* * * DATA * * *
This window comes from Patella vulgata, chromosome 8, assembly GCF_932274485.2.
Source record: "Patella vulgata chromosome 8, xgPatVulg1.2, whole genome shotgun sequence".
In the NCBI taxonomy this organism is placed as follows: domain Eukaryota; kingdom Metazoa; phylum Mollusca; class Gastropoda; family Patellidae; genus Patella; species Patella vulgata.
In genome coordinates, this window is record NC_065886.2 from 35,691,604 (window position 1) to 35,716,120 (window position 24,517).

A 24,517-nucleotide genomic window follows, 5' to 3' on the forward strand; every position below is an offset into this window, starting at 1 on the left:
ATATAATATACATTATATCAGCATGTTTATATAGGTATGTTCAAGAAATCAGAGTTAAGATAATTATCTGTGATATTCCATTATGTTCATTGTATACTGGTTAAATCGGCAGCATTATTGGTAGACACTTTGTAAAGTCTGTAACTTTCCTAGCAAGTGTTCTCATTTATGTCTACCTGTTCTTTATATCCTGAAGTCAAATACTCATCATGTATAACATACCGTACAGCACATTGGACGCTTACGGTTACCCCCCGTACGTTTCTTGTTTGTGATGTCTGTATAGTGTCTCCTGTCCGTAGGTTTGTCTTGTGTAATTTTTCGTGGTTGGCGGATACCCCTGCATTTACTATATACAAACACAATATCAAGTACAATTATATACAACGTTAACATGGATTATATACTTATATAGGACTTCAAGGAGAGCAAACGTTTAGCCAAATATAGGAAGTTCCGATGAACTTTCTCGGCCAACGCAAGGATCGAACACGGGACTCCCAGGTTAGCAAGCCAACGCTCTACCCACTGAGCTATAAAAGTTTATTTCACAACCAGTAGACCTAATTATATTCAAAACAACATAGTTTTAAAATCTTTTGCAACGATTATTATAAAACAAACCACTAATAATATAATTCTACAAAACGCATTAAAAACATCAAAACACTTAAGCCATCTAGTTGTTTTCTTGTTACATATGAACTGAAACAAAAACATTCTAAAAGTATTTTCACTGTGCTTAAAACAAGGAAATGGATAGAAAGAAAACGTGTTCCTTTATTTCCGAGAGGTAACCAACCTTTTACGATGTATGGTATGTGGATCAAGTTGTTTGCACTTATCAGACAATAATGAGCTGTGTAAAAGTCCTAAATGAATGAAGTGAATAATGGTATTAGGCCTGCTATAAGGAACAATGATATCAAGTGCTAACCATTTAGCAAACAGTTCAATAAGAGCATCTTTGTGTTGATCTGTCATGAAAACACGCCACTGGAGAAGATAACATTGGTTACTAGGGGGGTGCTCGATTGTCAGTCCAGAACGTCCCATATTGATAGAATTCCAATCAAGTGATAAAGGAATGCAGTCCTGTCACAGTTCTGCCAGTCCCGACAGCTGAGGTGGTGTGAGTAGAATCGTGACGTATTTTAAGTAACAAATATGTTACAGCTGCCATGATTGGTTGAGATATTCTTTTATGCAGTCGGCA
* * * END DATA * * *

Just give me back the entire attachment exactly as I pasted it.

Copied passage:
This window comes from Patella vulgata, chromosome 8, assembly GCF_932274485.2.
Source record: "Patella vulgata chromosome 8, xgPatVulg1.2, whole genome shotgun sequence".
In the NCBI taxonomy this organism is placed as follows: domain Eukaryota; kingdom Metazoa; phylum Mollusca; class Gastropoda; family Patellidae; genus Patella; species Patella vulgata.
In genome coordinates, this window is record NC_065886.2 from 35,691,604 (window position 1) to 35,716,120 (window position 24,517).

A 24,517-nucleotide genomic window follows, 5' to 3' on the forward strand; every position below is an offset into this window, starting at 1 on the left:
ATATAATATACATTATATCAGCATGTTTATATAGGTATGTTCAAGAAATCAGAGTTAAGATAATTATCTGTGATATTCCATTATGTTCATTGTATACTGGTTAAATCGGCAGCATTATTGGTAGACACTTTGTAAAGTCTGTAACTTTCCTAGCAAGTGTTCTCATTTATGTCTACCTGTTCTTTATATCCTGAAGTCAAATACTCATCATGTATAACATACCGTACAGCACATTGGACGCTTACGGTTACCCCCCGTACGTTTCTTGTTTGTGATGTCTGTATAGTGTCTCCTGTCCGTAGGTTTGTCTTGTGTAATTTTTCGTGGTTGGCGGATACCCCTGCATTTACTATATACAAACACAATATCAAGTACAATTATATACAACGTTAACATGGATTATATACTTATATAGGACTTCAAGGAGAGCAAACGTTTAGCCAAATATAGGAAGTTCCGATGAACTTTCTCGGCCAACGCAAGGATCGAACACGGGACTCCCAGGTTAGCAAGCCAACGCTCTACCCACTGAGCTATAAAAGTTTATTTCACAACCAGTAGACCTAATTATATTCAAAACAACATAGTTTTAAAATCTTTTGCAACGATTATTATAAAACAAACCACTAATAATATAATTCTACAAAACGCATTAAAAACATCAAAACACTTAAGCCATCTAGTTGTTTTCTTGTTACATATGAACTGAAACAAAAACATTCTAAAAGTATTTTCACTGTGCTTAAAACAAGGAAATGGATAGAAAGAAAACGTGTTCCTTTATTTCCGAGAGGTAACCAACCTTTTACGATGTATGGTATGTGGATCAAGTTGTTTGCACTTATCAGACAATAATGAGCTGTGTAAAAGTCCTAAATGAATGAAGTGAATAATGGTATTAGGCCTGCTATAAGGAACAATGATATCAAGTGCTAACCATTTAGCAAACAGTTCAATAAGAGCATCTTTGTGTTGATCTGTCATGAAAACACGCCACTGGAGAAGATAACATTGGTTACTAGGGGGGTGCTCGATTGTCAGTCCAGAACGTCCCATATTGATAGAATTCCAATCAAGTGATAAAGGAATGCAGTCCTGTCACAGTTCTGCCAGTCCCGACAGCTGAGGTGGTGTGAGTAGAATCGTGACGTATTTTAAGTAACAAATATGTTACAGCTGCCATGATTGGTTGAGATATTCTTTTATGCAGTCGGCA